Martha Mullally was a Tulsa transplant living near UCLA with her husband in the late 1950′s. She was not in labor when she boarded their late 50′s, wood paneled Ford Wagon with her Mom and husband, hospital bound. Her water had broken and that was enough for her. I assumed she’d consulted her Mother about when to leave, and she said, “No, she was very old fashioned. We didn’t talk about those sort of things. It wasn’t until the day before I got married that she gave me a book explaining everything. I thought, ‘It’s a little late for that.” At the hospital, she had a lot of family around her, but her biggest concern was not troubling them with a long labor. Enter Megan’s comic timing. It would be 21 more hours before her grand entrance.
The mid-late 50′s Ford wagons are called the minivans of their day, which bugs me for two reasons. 1) At the time, the idea of a designing a car specifically to haul your family and their stuff was a fresh one. 2) Minivan owners don’t brag about engine power.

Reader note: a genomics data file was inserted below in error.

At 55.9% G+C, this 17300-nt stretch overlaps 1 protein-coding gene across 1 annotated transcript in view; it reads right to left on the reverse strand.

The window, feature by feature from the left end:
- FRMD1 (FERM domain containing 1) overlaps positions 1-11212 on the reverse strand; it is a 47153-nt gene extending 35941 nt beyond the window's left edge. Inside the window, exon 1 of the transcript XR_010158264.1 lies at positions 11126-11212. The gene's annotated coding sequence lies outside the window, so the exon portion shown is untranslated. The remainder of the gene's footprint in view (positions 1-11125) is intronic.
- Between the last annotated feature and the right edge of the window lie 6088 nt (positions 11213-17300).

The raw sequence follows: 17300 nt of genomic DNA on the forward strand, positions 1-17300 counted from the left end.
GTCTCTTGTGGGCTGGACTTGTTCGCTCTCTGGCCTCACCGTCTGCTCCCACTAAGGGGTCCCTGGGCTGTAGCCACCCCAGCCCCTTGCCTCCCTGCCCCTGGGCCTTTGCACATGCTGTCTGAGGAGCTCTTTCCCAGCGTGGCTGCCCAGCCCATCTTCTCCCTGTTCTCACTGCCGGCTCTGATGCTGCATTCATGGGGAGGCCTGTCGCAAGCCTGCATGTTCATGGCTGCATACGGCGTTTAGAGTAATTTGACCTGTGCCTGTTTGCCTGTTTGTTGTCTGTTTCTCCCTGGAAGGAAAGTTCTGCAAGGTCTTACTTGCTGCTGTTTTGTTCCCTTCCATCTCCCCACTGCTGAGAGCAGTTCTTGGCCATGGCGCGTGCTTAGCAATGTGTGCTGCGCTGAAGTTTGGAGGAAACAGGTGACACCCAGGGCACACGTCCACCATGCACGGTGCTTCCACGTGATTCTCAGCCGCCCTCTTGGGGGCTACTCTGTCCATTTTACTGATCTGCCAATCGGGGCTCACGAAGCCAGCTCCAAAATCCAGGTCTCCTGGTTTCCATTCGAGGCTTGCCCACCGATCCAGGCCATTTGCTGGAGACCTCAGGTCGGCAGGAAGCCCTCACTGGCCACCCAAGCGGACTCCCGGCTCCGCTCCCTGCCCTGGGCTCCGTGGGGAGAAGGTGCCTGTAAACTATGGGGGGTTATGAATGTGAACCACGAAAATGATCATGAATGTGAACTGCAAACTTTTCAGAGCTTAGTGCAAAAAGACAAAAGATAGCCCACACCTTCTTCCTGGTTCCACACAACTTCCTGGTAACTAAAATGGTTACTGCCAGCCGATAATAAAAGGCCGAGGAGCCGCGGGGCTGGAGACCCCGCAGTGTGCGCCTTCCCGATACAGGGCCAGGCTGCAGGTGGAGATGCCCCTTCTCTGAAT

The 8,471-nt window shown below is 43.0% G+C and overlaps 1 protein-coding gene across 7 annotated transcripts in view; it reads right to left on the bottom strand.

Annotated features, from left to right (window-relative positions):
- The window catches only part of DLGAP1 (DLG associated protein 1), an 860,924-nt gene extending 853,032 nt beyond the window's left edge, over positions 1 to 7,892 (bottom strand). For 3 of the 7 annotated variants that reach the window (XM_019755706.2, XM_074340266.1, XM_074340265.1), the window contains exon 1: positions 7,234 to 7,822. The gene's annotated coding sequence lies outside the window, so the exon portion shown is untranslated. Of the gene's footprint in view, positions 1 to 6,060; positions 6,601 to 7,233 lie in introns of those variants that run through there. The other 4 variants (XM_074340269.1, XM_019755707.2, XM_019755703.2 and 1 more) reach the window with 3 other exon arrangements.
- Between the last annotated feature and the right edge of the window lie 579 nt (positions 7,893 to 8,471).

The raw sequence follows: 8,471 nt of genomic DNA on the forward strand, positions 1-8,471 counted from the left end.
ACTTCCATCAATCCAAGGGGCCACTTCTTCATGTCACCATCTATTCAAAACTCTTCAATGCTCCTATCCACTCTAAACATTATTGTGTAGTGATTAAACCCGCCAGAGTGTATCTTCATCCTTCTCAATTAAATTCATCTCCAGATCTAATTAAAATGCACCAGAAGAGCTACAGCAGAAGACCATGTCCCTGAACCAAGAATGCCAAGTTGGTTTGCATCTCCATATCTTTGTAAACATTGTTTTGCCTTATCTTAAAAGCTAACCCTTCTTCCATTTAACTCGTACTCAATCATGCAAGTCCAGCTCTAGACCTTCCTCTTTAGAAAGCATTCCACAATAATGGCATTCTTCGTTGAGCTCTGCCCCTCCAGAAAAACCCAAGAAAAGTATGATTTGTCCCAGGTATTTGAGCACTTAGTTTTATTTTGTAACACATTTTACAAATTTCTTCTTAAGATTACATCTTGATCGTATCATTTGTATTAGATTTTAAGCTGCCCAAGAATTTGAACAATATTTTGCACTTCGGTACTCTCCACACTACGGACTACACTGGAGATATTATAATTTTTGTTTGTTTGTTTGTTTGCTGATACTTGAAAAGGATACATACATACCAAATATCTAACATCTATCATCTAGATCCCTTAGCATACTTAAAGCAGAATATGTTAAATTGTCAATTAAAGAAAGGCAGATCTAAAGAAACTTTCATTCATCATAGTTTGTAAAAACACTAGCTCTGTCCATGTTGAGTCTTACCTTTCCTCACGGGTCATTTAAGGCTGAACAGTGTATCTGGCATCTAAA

In the post WW2 boom, automakers were feeling adventurous. It’s hard to believe that the “sta-wag” was synonymous with innovation. Then, after dutifully taking millions of families to the supermarket and millions of teenagers away from their virginity, the wagon slid into obscurity. By 1996, the minivan had taken its place.
Once the subject of ridicule by teenagers (unless they were getting lucky in the “back back”), the late 50′s wagon is hot again. Not only is there a 1955 Ford Country Squire in the Smithsonian, but they sell anywhere from $40,000 to $100,000. Much has been made about Megan Mullally not appearing on Will and Grace until she was nearly 40, I think because it’s inspiring. Something about the wagon’s resurgence is too.